soap formation (rxns w/ carb acids)
soap molecules placed in aq. sol => arrange themselves into micelles
micelles
spherical structures where polar heads outwards (solubilized by water) and nonpolar hydrocarbon chains oriented toward inside of sphere (protected from solvent, nonpolar molecules can dissolve in hydrocarbon interior of this)
reduction (Nu Acyl Sub rxns)
this by LAH => alcohols
reduction (Nu Acyl Sub rxns)
aldehyde can be intermediate but eventually goes to alcohols
reduction (Nu Acyl Sub rxns)
occurs by Nu add. of H- to carbonyl group
carb acids
can't be further oxidized, but can be reduced
ester formation
hybrid between carb acid and ether
ester formation
make this when carb acid + alcohols under acidic conditions
ester formation
condensation rxn, so water is a side product
ester formation
in acidic conditions, O in carbonyl is protonated => enhance polarity of bond => more positive C => able to be attacked by Nu
ester formation
condensation occurs most pardily w/ primary alcohols
ester formation (common name)
named as same manner as carb salts (cation + acid ending w/ -ate)
acyl halides
also called acid halides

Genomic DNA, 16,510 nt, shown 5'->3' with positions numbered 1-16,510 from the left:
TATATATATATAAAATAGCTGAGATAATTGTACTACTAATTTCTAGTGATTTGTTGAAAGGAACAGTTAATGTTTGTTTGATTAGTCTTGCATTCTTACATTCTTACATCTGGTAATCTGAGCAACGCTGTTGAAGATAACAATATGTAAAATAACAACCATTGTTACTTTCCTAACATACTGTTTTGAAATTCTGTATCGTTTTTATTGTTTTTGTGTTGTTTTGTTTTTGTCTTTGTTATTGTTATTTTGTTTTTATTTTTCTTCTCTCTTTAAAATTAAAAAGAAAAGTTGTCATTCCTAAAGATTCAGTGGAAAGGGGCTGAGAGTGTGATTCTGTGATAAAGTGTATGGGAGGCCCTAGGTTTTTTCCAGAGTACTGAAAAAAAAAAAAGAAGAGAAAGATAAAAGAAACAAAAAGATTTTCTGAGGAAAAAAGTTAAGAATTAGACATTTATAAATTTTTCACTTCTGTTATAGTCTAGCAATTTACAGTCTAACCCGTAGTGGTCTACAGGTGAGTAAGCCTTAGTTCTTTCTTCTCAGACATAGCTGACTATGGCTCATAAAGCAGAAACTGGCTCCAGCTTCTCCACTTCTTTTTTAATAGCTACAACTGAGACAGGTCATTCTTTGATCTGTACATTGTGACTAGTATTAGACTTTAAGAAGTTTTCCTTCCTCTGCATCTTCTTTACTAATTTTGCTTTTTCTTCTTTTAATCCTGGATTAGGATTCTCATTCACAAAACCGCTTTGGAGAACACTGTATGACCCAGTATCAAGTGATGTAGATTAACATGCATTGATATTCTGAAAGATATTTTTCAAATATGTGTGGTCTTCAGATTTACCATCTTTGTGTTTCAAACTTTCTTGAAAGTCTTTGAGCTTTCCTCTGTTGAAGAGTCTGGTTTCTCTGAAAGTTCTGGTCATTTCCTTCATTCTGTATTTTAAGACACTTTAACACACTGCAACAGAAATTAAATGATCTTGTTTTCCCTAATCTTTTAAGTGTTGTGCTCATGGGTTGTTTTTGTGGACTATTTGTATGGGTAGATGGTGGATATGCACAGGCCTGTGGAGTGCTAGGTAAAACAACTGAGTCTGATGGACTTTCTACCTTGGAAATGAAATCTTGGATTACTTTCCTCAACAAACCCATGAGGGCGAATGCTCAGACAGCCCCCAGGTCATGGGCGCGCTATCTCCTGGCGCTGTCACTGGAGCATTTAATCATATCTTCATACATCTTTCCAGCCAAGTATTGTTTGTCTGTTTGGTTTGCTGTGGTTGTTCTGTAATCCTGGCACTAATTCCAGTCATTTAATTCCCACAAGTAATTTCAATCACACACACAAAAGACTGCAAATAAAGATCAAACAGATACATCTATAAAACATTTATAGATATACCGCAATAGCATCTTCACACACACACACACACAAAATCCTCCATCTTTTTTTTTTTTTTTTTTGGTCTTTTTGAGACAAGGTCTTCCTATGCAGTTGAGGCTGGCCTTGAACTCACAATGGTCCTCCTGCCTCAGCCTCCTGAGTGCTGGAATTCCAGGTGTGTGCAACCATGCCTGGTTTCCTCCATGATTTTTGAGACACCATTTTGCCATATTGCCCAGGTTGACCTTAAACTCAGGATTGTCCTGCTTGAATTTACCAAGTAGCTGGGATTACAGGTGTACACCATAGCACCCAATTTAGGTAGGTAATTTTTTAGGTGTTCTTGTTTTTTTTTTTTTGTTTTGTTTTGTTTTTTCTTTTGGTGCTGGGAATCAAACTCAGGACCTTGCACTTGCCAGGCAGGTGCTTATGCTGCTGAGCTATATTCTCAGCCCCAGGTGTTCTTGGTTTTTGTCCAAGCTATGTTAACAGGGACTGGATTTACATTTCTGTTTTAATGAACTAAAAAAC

acyl halides formation
carbonyl groups bonded to halides
acyl halides formation
reagents used is SOCl2 (thionyl chloride)
acid chlorides
reactive; EWG power of Cl- => carbonyl attacked more
acid chlorides
used as intermediates from carb acid to esters and amides
acid chlorides
among the highest energy (least stable and most reactive) members of carbonyl family
decarboxylation
loses a carbon in form of CO2
decarboxylation
B-keto acids may spon. decarboxylate when heated => carboxyl group is lost and replaced w/ hydrogen
decarboxylation
electrophile and Nu in same molecule => rxn proceeds through a six membered ring transition state
decarboxylation
initial enol form tautomerizes to the more stable keto form
more stable the CB
more likely the proton will leave
stability of CB (3 factors)
1. periodic trends (EN, thus induction)
2. size of anion
3. resonance